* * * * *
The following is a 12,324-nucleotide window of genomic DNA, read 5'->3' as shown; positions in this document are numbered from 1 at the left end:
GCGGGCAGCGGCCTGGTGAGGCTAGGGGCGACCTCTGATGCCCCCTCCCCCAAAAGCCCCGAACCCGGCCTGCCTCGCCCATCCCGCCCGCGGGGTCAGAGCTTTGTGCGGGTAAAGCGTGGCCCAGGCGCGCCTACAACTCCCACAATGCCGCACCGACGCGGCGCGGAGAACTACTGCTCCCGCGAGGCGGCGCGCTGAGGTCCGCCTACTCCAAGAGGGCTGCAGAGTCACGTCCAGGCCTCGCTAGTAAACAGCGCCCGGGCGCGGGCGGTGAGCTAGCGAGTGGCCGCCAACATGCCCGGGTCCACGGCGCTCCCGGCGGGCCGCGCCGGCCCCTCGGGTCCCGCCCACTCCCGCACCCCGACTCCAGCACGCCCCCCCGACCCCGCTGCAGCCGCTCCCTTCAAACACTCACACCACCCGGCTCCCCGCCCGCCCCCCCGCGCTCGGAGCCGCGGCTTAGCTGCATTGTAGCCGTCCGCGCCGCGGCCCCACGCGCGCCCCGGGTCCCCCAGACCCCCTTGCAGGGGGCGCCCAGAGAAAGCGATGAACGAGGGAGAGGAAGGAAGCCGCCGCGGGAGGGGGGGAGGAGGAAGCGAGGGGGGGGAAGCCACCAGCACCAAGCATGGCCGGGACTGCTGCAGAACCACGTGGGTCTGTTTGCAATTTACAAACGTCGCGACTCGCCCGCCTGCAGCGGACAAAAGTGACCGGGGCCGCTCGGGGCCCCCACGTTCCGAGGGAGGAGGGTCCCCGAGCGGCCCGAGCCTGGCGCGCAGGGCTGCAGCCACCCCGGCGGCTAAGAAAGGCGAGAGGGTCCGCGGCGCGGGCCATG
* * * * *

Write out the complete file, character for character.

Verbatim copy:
The following is a 12,324-nucleotide window of genomic DNA, read 5'->3' as shown; positions in this document are numbered from 1 at the left end:
GCGGGCAGCGGCCTGGTGAGGCTAGGGGCGACCTCTGATGCCCCCTCCCCCAAAAGCCCCGAACCCGGCCTGCCTCGCCCATCCCGCCCGCGGGGTCAGAGCTTTGTGCGGGTAAAGCGTGGCCCAGGCGCGCCTACAACTCCCACAATGCCGCACCGACGCGGCGCGGAGAACTACTGCTCCCGCGAGGCGGCGCGCTGAGGTCCGCCTACTCCAAGAGGGCTGCAGAGTCACGTCCAGGCCTCGCTAGTAAACAGCGCCCGGGCGCGGGCGGTGAGCTAGCGAGTGGCCGCCAACATGCCCGGGTCCACGGCGCTCCCGGCGGGCCGCGCCGGCCCCTCGGGTCCCGCCCACTCCCGCACCCCGACTCCAGCACGCCCCCCCGACCCCGCTGCAGCCGCTCCCTTCAAACACTCACACCACCCGGCTCCCCGCCCGCCCCCCCGCGCTCGGAGCCGCGGCTTAGCTGCATTGTAGCCGTCCGCGCCGCGGCCCCACGCGCGCCCCGGGTCCCCCAGACCCCCTTGCAGGGGGCGCCCAGAGAAAGCGATGAACGAGGGAGAGGAAGGAAGCCGCCGCGGGAGGGGGGGAGGAGGAAGCGAGGGGGGGGAAGCCACCAGCACCAAGCATGGCCGGGACTGCTGCAGAACCACGTGGGTCTGTTTGCAATTTACAAACGTCGCGACTCGCCCGCCTGCAGCGGACAAAAGTGACCGGGGCCGCTCGGGGCCCCCACGTTCCGAGGGAGGAGGGTCCCCGAGCGGCCCGAGCCTGGCGCGCAGGGCTGCAGCCACCCCGGCGGCTAAGAAAGGCGAGAGGGTCCGCGGCGCGGGCCATG